John R. Ellis

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John Raymond Ellis
John R. Ellis.jpg
Filmmaker John R. Ellis (1997 photo)
Born (1955-03-02) March 2, 1955 (age 59)
Wilmington, Ohio, USA
Residence Pacoima
Los Angeles County, California
Nationality American
Alma mater

Forest Hill Community High School

Palm Beach State College
Occupation Filmmaker; Special effects artist
Years active 1972–
Religion Quaker
Spouse(s) Divorced from Cindy Weinstein (married 1984–1993)
Children

Sara Rachael Ellis

Julian Alexander Ellis
Parents John Leonard and Rachel Jeanette Wilson Ellis

John Raymond Ellis (born March 2, 1955) is an American artist, filmmaker, animator, director, producer, and writer in Los Angeles, California, known particularly for his special effects.

Background[edit]

Ellis was born in Wilmington, Ohio south of Dayton. He was the youngest of two sons and two daughters of John Leonard MacDonald Ellis (1918–1997) of Clinton County and the former Rachel Jeanette Wilson (1918–1980), a native of neighboring Warren County. The senior Ellis was Methodist; Mrs. Ellis, Quaker. John R. Ellis is of English, Scottish, and Dutch descent. He was reared on a small farm in Clinton County until 1960, when the family moved to the Lakewood section of Wilmington. As a child, John liked to go to downtown Wilmington to buy comic books or go to the movie theater; he often pulled a wagon to collect soft drink bottles to trade for comics. His family encouraged him to develop his artistic and creative talents. At an early age, he developed an interest in aviation and built model planes and rockets.[1]

As a result of his mother's asthma, in 1966 his parents and John moved to West Palm Beach, Florida. His grown siblings had already moved out: Larry Wayne Ellis (born 1943) of Cincinnati, and two sisters, Susan Gayle Ellis (born 1942) of Wilmington, and Doris E. Gossett (1939–2010) of Silver Spring, Maryland.[2] In 1973, Ellis graduated from both Forest Hill Community High School and North Technical Educational Center, with credentials in commercial art. At North Technical, Ellis studied under the graphic artist Helen Drake. In the early 1970s, he was tutored by comic book artist C. C. Beck, the creator of Captain Marvel.[1]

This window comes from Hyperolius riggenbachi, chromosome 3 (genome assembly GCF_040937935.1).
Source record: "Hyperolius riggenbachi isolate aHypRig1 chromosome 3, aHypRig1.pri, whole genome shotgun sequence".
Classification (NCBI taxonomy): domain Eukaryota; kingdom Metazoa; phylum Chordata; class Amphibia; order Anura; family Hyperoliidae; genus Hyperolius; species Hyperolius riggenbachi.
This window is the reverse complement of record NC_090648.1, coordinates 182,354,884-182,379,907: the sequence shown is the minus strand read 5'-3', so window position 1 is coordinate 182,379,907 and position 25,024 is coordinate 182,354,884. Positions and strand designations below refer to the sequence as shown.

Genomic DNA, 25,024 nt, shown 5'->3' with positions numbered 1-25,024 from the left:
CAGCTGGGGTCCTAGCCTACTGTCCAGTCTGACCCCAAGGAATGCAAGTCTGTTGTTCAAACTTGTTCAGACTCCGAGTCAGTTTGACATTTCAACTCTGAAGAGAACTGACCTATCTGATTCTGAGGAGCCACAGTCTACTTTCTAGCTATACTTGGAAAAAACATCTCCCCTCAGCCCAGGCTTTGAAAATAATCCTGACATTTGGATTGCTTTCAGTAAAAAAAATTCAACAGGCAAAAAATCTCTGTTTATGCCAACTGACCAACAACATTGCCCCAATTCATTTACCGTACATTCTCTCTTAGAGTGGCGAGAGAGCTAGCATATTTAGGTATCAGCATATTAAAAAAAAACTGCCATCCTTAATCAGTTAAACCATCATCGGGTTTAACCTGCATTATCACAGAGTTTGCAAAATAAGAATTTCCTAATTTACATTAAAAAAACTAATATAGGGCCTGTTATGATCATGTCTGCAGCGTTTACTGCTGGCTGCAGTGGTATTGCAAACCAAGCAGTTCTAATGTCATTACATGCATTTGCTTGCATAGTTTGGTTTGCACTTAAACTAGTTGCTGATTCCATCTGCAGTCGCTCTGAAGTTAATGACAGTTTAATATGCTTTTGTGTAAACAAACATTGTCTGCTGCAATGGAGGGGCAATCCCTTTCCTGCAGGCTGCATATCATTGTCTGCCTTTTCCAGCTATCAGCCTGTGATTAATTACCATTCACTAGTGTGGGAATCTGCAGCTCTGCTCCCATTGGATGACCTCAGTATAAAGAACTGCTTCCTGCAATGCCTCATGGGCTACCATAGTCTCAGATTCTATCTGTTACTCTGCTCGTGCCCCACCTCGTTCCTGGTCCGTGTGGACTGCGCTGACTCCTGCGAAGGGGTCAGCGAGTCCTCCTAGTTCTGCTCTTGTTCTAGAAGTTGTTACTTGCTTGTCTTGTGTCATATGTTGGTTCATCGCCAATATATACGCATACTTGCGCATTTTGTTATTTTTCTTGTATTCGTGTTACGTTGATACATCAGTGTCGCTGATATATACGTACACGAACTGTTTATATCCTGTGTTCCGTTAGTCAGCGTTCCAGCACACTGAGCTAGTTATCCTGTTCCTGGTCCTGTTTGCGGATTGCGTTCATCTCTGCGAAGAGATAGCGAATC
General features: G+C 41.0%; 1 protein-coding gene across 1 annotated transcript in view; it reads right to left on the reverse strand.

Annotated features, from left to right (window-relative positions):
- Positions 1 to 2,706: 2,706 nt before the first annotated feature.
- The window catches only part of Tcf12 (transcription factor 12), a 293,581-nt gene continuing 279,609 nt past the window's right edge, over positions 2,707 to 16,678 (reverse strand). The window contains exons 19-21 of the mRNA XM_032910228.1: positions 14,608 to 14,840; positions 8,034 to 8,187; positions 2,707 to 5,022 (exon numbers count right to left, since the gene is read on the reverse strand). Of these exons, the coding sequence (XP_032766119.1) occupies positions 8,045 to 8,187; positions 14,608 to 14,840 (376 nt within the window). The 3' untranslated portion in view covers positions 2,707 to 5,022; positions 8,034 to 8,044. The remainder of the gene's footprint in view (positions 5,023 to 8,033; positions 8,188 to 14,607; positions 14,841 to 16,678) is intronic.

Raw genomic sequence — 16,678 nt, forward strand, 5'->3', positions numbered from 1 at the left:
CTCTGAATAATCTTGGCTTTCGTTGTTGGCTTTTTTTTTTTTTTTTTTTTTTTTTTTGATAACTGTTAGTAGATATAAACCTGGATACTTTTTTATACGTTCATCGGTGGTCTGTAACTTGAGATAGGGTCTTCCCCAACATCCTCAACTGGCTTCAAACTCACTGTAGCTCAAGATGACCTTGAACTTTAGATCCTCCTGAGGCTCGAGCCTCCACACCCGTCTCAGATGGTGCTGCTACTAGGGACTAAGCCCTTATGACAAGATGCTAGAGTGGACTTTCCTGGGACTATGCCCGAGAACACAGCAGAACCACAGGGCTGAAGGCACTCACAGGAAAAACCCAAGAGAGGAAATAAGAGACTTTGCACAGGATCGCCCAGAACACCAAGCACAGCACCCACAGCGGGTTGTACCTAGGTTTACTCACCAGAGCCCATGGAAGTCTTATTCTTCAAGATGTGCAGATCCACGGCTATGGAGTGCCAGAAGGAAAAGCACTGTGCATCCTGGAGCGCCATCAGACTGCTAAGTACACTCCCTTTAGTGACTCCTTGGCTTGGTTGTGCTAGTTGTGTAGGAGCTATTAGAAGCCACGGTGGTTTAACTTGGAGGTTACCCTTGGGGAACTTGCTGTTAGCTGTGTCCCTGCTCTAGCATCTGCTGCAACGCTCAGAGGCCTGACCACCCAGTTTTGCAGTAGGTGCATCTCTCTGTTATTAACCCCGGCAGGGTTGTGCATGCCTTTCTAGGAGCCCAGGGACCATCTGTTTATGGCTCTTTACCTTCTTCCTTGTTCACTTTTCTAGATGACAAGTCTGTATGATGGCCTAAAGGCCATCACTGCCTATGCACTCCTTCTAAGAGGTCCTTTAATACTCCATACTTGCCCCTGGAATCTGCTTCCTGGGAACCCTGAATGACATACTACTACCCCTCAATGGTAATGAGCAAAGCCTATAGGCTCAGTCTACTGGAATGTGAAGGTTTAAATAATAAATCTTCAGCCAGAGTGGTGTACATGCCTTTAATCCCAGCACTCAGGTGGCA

From 1973 to 1975 Ellis attended Palm Beach State College, then known as Palm Beach Junior College. He studied creative writing under the novelist David Stern, as well as design, philosophy, and psychology. He paid college tuition and fees through his work in free-lance graphics. He sketched comic books in Spanish and published limited edition posters and magazines sought by collectors. Between 1971 and 1981, Ellis hosted more than 40 comic and science fiction media festivals and conventions across the United States, including some of the earliest Star Trek conclaves.[1]

Filmmaker and artist[edit]

In 1976, Ellis relocated to the Washington, D.C., area, where he became a free-lance artist and writer for newspapers and magazines, including Science News. He did animation for several government films. In 1979, he was hired to work in the camera department on the animation feature film, I Go Pogo, produced in Arlington, Virginia, and released in 1980. Thereafter, he worked as a director, producer, and animator.[1]

After I Go Pogo, Ellis joined Consolidated Visual Center, a commercial animation house in Tuxedo, Maryland, as an animator and director on mostly government, industrial and United States Armed Forces subjects. In 1982, he joined Broadcast Arts, a District of Columbia company that specialized in high profile clay animation and special effects commercials for such networks as MTV, SHOWTIME, HBO, Cinemax, NBC, ABC, and PBS. As an animator and producer at Broadcast Arts, he built miniatures and drew storyboards.[1]

In 1985, Ellis began working for Taylor Made Images animation company in Hyattsville, Maryland, where he was an account executive as well as a producer, director, designer, and editor. At Taylor Made Images, Ellis began producing feature length live-action movies. He was still photographer for the special effects unit of the Tom Hanks HBO miniseries From the Earth to the Moon, which aired in April 1998. Ellis in 1998 designed spacesuits and props for the 2000 film Supernova. In 1998, he became head of visual effects for Full Moon Pictures. In late 1999, he became the visual effects coordinator for the Unified Film Organization.[1]

In 2000, Ellis began working free-lance again from his home studio. He created special effects for the 13-segment television series William Shatner’s Full Moon Fright Night for the Science Fiction Channel. He is involved in digital film cleanup and restoration of such films as 8 Mile and The Cat in the Hat.[1]

In 2009, Ellis was invited to Dayton, Ohio, to attend the National Aviation Hall of Fame's second "Reel Stuff Film Festival of Aviation." Ellis is currently employed by the Milton Caniff estate to restore to DVDs the thirty-four episodes of the 1958–1959 NBC television adventure series Steve Canyon, starring Dean Fredericks in the title role. The series was created by the cartoonist Milton Caniff, a native of Dayton.[3]

The Internet Movie Data Base lists ninety-two productions beginning with Charcoal Black in 1972 and through Cyrus: Mind of a Serial Killer in 2010–2011 in which Ellis was involved in various kinds of special effects or other production activities.[4]

References[edit]

  1. ^ a b c d e f g "Ellis to be featured at Reel Stuff Film Festival of Aviation". Wilmington, Ohio, News Journal, March 11, 2009. Retrieved July 13, 2011. 
  2. ^ "Social Security Death Index". ssdi.rootsweb.ancestry.com. Retrieved July 13, 2011. 
  3. ^ "Steve Canyon". stevecanyo9ndvd.blogspot.com. Retrieved July 13, 2011. 
  4. ^ "Internet Movie Data Base". imdb.com. Retrieved July 13, 2011. 

External links[edit]